marathon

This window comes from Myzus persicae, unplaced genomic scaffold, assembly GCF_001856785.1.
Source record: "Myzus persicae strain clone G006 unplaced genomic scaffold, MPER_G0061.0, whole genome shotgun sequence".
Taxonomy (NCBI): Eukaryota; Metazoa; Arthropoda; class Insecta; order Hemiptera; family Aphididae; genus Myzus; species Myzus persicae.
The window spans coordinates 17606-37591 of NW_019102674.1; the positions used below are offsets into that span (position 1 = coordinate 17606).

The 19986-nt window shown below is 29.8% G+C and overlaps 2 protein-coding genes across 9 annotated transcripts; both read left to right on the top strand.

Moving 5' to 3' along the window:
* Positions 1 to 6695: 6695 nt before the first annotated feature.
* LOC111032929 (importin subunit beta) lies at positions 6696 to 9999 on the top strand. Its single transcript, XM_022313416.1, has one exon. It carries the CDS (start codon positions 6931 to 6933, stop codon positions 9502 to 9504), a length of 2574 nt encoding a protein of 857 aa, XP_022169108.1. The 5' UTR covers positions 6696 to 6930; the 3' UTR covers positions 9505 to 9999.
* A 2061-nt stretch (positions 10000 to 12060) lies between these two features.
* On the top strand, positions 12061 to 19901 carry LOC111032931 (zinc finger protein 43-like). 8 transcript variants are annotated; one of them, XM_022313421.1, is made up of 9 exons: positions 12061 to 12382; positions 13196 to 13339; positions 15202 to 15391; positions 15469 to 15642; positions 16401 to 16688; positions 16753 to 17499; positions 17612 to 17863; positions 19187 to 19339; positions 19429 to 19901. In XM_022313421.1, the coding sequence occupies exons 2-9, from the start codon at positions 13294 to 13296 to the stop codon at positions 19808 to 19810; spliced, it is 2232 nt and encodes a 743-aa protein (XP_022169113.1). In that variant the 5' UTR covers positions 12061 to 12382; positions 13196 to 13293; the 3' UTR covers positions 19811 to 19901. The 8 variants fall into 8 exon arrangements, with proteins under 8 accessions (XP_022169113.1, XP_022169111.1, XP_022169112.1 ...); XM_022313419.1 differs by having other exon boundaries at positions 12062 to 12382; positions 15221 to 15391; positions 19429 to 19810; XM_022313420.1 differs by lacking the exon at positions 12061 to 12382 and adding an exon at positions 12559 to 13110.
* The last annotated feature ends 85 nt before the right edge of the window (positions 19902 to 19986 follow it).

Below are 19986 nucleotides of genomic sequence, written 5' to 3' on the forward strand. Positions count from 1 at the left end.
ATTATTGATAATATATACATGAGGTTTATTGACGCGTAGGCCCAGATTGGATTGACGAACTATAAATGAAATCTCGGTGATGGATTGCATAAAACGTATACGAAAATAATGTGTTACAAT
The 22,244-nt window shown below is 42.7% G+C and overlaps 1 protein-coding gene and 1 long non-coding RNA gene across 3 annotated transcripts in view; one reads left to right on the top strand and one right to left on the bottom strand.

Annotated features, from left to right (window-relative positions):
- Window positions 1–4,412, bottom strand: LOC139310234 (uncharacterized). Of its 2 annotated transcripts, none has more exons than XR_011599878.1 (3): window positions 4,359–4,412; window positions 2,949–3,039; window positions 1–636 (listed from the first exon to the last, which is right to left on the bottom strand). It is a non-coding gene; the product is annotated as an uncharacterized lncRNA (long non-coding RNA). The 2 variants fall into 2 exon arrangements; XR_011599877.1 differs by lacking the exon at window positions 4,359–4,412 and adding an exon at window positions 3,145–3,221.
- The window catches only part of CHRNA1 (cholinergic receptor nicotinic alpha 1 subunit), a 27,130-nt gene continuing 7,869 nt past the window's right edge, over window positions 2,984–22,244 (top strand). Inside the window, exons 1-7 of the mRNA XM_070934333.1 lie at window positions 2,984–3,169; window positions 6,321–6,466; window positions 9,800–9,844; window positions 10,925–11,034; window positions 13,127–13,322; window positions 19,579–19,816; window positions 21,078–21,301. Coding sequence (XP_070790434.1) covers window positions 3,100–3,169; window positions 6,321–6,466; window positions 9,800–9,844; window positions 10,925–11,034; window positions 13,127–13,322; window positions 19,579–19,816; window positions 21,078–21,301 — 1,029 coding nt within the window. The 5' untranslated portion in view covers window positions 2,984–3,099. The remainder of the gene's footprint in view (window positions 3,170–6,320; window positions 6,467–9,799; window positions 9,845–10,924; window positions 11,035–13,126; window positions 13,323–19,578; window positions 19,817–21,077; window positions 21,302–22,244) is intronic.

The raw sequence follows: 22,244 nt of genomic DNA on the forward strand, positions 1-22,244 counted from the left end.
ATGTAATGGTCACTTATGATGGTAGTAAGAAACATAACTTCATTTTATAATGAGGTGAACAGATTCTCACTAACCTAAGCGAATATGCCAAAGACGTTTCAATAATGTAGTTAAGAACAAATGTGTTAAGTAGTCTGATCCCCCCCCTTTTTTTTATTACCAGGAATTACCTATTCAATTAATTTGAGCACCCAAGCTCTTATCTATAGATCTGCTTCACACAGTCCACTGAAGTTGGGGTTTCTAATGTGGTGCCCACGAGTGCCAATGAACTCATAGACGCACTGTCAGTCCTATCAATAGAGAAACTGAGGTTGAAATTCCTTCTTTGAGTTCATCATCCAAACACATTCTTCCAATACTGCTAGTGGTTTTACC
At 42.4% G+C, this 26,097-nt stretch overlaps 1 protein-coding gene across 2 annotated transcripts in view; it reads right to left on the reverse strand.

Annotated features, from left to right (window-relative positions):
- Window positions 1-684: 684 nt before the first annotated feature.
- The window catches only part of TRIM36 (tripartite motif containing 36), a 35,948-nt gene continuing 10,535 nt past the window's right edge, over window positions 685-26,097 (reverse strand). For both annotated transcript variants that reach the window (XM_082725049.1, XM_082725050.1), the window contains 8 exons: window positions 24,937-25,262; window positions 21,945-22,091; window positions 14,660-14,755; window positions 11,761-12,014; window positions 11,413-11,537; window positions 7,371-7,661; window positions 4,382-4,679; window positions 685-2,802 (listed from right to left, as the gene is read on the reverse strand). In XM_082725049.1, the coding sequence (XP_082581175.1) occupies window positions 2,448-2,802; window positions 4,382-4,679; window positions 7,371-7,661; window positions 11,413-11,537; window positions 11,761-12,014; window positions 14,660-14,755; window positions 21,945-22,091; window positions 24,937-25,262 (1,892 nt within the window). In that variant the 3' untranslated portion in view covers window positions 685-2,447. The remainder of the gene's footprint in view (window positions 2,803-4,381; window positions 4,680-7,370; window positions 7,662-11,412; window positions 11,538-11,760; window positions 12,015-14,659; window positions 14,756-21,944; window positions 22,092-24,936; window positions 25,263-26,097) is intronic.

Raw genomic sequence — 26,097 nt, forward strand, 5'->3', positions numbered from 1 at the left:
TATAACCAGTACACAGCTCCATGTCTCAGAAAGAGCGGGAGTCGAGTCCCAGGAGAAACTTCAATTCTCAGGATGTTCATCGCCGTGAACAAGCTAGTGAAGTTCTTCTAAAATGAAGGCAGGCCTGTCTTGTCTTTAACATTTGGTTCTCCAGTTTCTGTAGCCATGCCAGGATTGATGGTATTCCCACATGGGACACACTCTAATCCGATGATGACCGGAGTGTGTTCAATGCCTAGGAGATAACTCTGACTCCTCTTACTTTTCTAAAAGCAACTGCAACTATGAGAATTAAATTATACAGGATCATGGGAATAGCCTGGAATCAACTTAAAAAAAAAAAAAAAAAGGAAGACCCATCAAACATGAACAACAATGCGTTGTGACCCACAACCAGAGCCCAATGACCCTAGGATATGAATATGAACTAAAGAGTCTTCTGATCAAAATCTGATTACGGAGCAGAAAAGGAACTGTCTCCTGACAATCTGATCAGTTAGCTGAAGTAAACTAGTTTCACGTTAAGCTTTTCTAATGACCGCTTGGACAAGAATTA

A word that runs fluidly, prettily, and not overlong. O, that its object were such an experience! Fourteen kilometres per syllable, more than five per letter – but the last syllable of the word is as long as the first two together, which is closer to the reality of the race, where the last quarter is as hard as the first three quarters together. We may note a fairly even run from m over a, r, a, but then, spiked by the t, we hit a wall at h – but there is no option but to go on. The word, mellifluousness notwithstanding, sweats endurance from every pore for those who know it. It starts with echoes of mare (a fast horse or the end of a bad dream) and perhaps even marriage (commitment and endurance); the remainder does not echo, it is echoed, in telethon and myriad other -a-thons. The word’s course has been as long and anfractuous as its race is. In 490 BC, Athenians put the Persians on the run at a place called Marathon, named after the fennel – marathron – that grew there. A runner carried the news of the victory – or, according to one source, ran to Sparta to ask for reinforcements. In 1876, Robert Browning write a poem about this; the runner, reaching Athens, 25 miles distant, shouts victory and collapses dead, which will sound about right to many a modern marathon finisher. In 1896, the modern Olympics were born, and a race from Marathon to Athens was held, inspired by Browning. In 1908, to make the race reach from royal children at Windsor to royal adults in London, the distance was extended to 26 miles 385 yards; after some further deviations, it was permanently set in 1921 at the London distance, and thus it remains today, about 6 miles past the point where a human’s fuel tank normally runs out (look for a future word tasting note on bonk).

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